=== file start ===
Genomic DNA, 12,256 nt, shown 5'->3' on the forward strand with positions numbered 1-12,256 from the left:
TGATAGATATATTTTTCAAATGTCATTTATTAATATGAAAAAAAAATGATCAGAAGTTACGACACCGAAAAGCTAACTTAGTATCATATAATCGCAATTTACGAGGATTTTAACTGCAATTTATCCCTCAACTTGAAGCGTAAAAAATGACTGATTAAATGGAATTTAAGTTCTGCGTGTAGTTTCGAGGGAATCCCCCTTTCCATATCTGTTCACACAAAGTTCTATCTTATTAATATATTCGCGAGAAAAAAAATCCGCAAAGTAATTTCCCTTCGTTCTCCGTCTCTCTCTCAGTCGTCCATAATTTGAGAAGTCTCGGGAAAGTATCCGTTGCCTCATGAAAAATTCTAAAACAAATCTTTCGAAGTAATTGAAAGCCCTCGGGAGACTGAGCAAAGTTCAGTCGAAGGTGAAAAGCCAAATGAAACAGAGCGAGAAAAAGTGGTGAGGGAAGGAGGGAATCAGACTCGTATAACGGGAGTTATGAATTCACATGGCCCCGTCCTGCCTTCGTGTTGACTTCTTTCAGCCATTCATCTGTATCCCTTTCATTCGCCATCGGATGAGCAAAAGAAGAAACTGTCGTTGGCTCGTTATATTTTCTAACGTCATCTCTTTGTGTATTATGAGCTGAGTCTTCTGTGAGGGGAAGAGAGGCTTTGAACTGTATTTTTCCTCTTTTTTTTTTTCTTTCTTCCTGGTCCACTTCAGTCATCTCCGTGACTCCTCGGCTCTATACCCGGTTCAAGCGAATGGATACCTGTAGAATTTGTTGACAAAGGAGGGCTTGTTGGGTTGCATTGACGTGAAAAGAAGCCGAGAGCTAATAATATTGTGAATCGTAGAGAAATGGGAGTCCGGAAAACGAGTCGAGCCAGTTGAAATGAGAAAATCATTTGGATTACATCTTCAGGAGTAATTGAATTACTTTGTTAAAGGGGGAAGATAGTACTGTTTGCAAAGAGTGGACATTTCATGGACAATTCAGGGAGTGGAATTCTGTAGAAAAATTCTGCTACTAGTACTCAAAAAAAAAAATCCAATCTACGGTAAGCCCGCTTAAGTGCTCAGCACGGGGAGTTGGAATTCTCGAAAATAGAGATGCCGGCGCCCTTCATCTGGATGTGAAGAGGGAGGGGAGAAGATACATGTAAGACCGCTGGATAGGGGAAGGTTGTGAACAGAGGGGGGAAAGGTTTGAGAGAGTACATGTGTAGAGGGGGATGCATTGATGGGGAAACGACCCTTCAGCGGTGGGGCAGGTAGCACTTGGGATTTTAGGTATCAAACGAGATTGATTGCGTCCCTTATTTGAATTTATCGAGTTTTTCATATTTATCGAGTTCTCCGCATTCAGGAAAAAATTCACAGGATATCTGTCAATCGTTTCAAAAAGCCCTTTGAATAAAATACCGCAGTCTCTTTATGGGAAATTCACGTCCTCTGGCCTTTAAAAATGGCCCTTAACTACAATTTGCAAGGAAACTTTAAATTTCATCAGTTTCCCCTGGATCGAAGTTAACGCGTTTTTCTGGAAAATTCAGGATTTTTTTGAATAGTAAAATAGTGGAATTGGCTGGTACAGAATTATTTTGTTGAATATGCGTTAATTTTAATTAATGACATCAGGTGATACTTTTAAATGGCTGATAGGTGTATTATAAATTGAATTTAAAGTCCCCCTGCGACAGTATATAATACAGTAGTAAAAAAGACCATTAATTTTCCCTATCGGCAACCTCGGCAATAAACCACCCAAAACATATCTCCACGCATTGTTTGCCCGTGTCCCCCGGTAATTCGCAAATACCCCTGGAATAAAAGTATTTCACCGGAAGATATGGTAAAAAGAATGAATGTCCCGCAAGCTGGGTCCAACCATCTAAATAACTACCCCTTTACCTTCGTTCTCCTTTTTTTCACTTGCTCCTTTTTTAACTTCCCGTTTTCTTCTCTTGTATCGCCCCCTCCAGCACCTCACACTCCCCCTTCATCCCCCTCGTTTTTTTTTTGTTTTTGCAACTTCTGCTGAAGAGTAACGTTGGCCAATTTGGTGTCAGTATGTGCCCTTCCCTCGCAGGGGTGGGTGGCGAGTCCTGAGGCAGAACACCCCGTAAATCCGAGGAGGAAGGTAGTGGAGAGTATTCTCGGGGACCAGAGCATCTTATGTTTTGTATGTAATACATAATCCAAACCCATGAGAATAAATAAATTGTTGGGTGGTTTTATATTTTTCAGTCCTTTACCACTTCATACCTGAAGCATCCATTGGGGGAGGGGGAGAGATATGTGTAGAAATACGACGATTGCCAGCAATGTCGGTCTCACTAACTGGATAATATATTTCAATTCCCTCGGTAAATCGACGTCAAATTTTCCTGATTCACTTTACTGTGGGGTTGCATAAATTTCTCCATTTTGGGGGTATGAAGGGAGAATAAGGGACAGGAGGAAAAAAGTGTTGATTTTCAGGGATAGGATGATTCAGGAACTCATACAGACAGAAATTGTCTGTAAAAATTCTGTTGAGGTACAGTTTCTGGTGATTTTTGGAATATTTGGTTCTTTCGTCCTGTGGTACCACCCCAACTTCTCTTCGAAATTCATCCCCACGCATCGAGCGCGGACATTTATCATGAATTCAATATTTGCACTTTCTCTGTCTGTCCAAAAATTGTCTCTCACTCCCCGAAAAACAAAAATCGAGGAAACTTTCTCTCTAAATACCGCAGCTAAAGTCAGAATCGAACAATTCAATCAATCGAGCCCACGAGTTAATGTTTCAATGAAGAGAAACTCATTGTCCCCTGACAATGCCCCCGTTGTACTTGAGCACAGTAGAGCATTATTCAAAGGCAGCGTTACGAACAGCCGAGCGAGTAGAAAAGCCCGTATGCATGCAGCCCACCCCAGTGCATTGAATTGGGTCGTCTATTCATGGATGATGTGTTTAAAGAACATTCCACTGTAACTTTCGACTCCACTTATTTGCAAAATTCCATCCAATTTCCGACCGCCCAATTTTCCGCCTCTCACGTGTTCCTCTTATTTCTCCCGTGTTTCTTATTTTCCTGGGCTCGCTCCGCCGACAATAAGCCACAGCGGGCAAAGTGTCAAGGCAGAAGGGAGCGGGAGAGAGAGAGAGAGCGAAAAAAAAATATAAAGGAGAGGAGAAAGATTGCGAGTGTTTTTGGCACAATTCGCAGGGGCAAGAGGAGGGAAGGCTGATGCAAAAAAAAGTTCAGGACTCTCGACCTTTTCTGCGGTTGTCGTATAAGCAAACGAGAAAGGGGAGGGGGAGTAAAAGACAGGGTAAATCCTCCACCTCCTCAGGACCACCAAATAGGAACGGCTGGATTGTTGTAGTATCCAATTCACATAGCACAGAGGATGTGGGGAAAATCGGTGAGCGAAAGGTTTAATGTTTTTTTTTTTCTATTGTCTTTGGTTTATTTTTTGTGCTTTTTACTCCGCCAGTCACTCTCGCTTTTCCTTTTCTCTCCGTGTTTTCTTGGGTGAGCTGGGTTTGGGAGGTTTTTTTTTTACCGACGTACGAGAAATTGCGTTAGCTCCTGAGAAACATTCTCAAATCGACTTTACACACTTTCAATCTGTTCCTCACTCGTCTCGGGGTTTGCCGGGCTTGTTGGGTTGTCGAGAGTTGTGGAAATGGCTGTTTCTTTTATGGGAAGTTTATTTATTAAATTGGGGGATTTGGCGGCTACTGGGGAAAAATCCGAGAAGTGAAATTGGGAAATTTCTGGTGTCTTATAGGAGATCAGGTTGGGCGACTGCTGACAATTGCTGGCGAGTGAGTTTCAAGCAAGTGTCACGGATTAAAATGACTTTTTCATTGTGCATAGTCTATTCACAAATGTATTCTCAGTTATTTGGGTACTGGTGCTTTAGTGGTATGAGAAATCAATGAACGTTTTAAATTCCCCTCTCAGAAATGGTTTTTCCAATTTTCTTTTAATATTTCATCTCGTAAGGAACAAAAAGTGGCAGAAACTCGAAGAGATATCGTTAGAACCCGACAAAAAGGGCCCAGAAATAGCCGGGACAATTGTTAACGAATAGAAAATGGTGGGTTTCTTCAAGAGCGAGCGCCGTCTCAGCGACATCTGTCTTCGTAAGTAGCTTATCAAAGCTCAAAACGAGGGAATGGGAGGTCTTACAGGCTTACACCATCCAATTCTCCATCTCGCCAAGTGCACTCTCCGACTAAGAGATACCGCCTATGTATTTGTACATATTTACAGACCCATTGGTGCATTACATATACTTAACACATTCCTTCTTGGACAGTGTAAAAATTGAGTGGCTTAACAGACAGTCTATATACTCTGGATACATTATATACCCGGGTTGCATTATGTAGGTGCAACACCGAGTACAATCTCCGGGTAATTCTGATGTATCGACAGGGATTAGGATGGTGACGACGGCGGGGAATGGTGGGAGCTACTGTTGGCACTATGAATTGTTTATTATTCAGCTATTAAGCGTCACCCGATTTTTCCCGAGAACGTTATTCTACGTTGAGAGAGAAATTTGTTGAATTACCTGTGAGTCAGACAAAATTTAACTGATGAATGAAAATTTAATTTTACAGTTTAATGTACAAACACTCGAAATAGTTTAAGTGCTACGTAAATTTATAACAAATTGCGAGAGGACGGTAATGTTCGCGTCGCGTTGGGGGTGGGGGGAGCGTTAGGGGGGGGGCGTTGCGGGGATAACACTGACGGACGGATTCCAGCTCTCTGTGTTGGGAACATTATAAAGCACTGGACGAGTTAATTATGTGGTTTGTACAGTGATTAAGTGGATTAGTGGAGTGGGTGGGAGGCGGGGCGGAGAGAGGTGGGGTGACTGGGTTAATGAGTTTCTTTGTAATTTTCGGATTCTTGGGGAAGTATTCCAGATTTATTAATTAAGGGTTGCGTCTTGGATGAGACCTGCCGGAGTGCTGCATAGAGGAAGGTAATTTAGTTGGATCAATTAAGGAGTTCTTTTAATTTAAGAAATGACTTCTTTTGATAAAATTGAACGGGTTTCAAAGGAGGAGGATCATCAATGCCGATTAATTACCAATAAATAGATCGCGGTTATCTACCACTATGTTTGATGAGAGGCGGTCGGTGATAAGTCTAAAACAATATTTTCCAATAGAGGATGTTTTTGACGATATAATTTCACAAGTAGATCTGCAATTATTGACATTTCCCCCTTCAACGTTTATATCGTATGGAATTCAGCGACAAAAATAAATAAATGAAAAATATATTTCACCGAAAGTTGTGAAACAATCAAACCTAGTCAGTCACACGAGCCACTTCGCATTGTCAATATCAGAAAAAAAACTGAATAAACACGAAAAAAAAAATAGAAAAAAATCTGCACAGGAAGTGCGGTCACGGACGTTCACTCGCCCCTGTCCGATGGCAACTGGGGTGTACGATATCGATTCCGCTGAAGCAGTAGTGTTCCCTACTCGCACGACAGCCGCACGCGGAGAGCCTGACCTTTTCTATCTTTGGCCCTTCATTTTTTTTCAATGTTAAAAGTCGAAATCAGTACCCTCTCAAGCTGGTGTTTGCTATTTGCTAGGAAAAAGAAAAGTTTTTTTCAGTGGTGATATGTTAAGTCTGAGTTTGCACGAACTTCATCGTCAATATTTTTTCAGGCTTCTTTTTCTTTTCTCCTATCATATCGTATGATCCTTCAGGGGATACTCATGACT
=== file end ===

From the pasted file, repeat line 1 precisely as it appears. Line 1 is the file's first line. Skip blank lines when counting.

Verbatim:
Genomic DNA, 12,256 nt, shown 5'->3' on the forward strand with positions numbered 1-12,256 from the left: